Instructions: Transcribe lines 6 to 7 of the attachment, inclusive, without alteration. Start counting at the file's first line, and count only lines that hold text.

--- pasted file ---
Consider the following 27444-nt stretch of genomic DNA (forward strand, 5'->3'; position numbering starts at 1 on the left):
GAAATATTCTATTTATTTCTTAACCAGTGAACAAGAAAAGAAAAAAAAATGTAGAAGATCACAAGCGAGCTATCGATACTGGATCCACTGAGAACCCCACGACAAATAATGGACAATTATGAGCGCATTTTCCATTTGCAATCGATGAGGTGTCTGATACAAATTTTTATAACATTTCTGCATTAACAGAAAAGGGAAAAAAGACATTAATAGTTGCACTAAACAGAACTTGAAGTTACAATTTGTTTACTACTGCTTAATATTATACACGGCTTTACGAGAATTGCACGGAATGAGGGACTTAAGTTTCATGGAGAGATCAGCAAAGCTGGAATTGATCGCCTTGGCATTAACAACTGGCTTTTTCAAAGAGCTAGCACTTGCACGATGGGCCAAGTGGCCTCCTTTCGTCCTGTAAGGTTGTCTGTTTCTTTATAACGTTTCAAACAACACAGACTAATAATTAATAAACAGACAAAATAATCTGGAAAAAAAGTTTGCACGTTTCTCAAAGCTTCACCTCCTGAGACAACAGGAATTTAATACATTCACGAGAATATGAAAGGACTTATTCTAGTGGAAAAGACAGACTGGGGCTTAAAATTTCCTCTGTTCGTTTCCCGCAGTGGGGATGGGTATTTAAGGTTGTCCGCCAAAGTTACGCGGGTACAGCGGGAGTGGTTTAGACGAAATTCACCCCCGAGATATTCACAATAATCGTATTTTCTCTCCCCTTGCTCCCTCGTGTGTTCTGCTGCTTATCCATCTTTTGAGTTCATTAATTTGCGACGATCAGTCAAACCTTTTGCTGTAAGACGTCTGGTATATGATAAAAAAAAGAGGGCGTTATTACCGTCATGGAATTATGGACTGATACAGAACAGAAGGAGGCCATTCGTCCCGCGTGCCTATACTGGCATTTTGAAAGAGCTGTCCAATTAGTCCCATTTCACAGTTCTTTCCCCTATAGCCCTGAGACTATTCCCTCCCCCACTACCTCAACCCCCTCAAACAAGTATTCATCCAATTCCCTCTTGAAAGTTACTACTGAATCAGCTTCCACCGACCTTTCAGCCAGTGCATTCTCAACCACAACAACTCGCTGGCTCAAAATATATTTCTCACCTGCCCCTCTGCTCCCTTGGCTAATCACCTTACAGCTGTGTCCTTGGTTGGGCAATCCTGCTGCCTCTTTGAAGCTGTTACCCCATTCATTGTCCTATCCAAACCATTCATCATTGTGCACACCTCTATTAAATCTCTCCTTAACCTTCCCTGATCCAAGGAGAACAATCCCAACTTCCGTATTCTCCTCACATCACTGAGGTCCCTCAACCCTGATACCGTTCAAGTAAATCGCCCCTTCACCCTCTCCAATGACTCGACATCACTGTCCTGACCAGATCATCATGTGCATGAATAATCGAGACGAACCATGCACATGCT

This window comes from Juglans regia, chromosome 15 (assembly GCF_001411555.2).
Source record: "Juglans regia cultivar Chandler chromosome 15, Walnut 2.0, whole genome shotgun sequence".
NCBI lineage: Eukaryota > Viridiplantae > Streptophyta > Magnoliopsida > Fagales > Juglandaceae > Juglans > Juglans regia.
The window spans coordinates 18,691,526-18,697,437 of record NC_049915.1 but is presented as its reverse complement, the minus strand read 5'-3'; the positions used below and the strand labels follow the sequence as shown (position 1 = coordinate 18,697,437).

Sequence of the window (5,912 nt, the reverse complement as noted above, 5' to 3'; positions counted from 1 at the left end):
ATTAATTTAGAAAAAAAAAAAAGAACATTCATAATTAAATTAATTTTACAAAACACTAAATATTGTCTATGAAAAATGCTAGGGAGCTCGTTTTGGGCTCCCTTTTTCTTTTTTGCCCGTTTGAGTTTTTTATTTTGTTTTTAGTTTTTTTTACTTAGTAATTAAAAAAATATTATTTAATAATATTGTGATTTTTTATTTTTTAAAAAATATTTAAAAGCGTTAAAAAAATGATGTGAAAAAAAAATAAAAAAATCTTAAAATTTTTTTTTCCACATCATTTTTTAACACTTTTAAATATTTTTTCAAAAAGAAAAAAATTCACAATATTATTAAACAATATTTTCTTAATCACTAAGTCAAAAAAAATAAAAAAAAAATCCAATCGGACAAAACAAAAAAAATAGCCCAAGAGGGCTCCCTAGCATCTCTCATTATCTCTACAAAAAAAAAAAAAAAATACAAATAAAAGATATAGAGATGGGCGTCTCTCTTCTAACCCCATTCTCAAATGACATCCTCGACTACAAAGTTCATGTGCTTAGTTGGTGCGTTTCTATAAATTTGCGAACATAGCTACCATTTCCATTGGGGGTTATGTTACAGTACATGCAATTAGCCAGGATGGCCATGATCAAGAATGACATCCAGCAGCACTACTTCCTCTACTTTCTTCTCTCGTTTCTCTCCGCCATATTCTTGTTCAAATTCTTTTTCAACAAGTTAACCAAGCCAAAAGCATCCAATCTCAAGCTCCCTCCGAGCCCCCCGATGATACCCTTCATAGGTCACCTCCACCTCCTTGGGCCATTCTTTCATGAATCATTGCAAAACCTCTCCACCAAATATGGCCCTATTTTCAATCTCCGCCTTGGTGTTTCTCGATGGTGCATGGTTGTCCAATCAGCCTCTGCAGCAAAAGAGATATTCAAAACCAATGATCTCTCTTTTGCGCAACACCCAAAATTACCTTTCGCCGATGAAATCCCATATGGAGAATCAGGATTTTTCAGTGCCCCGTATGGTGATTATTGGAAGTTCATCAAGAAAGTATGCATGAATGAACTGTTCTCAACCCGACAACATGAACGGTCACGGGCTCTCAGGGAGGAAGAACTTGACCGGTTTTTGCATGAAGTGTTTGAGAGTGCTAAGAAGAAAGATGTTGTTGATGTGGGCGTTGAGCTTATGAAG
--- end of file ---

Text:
The window spans coordinates 18,691,526-18,697,437 of record NC_049915.1 but is presented as its reverse complement, the minus strand read 5'-3'; the positions used below and the strand labels follow the sequence as shown (position 1 = coordinate 18,697,437).

Sequence of the window (5,912 nt, the reverse complement as noted above, 5' to 3'; positions counted from 1 at the left end):